As a followup to our earlier article, in which we advocate the idea that if you’re going to kill a villain, you should kill them permanently, we thought we’d talk about the importance of meaningful villain deaths.
We have a general rule of thumb: henchmen, armies, legions of sentries, etc.–you can kill plenty of them, if your villain is the sort to have teeming masses of followers. In fact, that’s a piece of the puzzle: sometimes, the enemy has so many troops that one pretty much needs to destroy all of them before one seems to be making a dent. (“The Evil Empire has hundreds of thousands of soldiers! They outnumber our forces 8,763 to one!”) It makes those villain deaths seem a bit pointless, except in the sense of the narrative’s need for a challenge.
(“We must cross the border into the enemy’s land!” “Well, it’s not hard. The border is just spraypainted on the ground, and nobody’s checking it or anything” – that does, indeed, afford much less dramatic possibility than “We’ll need to get past that checkpoint! It’s staffed by an entire legion of crack troops! What should we do?”)
But even there, you really need something to lend it meaning. Going to destroy a whole garrison? Then you’d best have cracked some complex program in an interesting way, or improvised some unusual explosive, or learned some new magical power, or created a really meaningful trick. Unless you’re filming a martial arts film, it’s seldom satisfying to say, “Okay, there’s a problem in front of us, what do we do?” “Ah, we’ll just beat everyone up because our Kung Fu is invincible”. (Because in that story, it’s not necessarily about the ideas; it’s about displaying the martial skills. And even those tales are vastly better when they have an engaging plot and when it is genuinely difficult to tackle one’s opponents.)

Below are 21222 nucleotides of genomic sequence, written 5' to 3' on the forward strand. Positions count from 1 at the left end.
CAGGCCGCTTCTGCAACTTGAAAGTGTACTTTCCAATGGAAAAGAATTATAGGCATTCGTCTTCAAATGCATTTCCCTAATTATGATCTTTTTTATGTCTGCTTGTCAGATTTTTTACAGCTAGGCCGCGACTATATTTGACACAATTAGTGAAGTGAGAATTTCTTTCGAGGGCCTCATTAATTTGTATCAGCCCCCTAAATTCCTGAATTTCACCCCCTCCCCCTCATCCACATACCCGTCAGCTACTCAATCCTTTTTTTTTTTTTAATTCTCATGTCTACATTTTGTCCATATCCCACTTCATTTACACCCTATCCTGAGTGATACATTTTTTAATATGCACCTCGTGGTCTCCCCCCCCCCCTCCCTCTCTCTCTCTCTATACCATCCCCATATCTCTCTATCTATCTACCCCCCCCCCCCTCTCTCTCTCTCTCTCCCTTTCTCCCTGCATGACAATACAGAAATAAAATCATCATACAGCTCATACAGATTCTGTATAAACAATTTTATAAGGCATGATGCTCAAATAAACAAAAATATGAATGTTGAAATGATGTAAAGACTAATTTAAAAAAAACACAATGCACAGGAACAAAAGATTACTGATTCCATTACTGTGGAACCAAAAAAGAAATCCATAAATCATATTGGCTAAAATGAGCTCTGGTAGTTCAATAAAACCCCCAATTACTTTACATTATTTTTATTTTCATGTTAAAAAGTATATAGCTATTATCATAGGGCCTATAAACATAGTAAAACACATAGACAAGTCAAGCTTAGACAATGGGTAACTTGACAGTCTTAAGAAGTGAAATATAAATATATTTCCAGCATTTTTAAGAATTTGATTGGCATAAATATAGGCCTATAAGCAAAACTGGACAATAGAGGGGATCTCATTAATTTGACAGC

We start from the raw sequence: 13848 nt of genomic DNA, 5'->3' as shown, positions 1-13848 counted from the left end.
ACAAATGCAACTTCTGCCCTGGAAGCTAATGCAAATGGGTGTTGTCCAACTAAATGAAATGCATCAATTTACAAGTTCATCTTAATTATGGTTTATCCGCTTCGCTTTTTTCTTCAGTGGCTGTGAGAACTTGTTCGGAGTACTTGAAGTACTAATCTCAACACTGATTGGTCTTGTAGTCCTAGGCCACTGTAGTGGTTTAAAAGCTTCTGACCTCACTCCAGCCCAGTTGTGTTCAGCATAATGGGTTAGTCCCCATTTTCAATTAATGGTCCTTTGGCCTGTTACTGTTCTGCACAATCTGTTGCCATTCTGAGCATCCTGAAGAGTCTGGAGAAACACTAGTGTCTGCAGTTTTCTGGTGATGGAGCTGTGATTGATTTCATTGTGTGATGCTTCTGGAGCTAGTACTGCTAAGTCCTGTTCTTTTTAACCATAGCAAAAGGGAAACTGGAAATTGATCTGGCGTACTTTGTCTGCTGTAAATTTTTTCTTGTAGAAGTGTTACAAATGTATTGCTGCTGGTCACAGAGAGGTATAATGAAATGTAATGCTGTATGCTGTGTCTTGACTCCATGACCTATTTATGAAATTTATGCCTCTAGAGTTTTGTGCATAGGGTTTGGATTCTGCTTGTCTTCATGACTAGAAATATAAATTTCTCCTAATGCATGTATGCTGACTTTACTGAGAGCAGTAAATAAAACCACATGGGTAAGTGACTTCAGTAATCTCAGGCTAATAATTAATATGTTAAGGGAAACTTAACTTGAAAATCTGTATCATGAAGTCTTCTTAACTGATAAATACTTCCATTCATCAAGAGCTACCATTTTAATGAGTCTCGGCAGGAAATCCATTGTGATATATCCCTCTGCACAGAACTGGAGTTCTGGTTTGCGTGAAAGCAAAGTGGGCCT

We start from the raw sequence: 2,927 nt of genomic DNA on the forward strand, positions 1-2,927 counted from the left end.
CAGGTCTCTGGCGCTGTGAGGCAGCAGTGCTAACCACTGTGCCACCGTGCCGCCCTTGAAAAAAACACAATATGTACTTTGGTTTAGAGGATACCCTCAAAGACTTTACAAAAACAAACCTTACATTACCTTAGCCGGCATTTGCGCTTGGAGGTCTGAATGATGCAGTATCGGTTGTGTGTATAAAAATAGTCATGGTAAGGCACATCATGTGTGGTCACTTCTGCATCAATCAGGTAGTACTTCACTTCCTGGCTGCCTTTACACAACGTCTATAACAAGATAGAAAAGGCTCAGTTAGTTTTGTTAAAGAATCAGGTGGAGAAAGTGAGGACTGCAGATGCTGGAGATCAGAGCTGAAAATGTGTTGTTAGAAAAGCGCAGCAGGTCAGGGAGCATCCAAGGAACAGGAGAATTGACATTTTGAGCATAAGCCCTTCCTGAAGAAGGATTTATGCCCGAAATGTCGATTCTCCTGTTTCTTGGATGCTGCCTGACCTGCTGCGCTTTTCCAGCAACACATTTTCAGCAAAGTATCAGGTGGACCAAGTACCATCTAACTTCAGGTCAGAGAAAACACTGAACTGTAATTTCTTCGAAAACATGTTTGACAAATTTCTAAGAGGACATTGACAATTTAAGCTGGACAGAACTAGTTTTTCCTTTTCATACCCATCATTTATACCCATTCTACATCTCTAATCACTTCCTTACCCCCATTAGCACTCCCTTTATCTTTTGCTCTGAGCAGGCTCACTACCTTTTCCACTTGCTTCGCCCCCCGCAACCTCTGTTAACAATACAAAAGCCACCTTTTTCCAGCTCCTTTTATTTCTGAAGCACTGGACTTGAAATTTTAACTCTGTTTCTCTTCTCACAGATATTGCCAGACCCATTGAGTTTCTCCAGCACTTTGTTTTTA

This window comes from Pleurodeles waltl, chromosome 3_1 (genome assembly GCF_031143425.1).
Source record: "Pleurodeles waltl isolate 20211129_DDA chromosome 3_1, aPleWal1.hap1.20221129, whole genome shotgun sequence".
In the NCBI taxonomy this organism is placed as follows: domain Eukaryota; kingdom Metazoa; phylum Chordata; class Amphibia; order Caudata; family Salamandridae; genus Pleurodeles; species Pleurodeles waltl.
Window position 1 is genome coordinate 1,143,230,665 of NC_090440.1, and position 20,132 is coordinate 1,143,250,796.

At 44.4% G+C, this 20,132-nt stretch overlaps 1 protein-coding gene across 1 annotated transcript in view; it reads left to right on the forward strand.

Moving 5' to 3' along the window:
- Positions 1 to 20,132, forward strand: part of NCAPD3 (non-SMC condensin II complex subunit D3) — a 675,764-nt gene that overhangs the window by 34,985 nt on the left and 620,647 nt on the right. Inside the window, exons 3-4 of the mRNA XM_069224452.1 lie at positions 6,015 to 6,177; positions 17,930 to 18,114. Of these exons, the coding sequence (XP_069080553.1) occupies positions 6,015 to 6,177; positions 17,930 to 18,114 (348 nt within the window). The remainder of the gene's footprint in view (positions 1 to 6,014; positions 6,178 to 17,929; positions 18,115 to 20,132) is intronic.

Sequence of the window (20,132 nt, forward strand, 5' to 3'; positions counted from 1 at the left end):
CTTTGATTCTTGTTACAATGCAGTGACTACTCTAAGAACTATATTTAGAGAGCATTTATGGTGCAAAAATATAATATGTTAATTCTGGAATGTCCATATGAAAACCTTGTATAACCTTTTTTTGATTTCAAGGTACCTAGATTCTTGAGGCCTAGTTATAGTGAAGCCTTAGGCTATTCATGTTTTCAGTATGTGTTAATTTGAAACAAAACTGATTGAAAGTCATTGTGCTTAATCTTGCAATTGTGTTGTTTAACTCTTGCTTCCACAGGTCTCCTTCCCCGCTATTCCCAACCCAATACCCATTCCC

The easier an antagonist goes down, the less powerful that antagonist’s life arc is going to be. Sure, if you want to establish how powerful a given character is, on either side of the fence, casually taking out a more “minor” villain is a good way to do it. But there are so many better ways of doing this, so many possible displays of power, ability, cunning and guile. There’s problem-solving, there’s creating some fascinating sorcery or technology, there’s the charisma of inspiring followers, and there’s simply being able to pull off interesting, complicated plans of dominion, conquest, or even simple wealth.
Don’t just kill off a villain just as a party trick. Or if you do, use it sparingly. A villain is a complex, valuable asset for a writer. Don’t just throw your villains away.
-Dark Lord Journal
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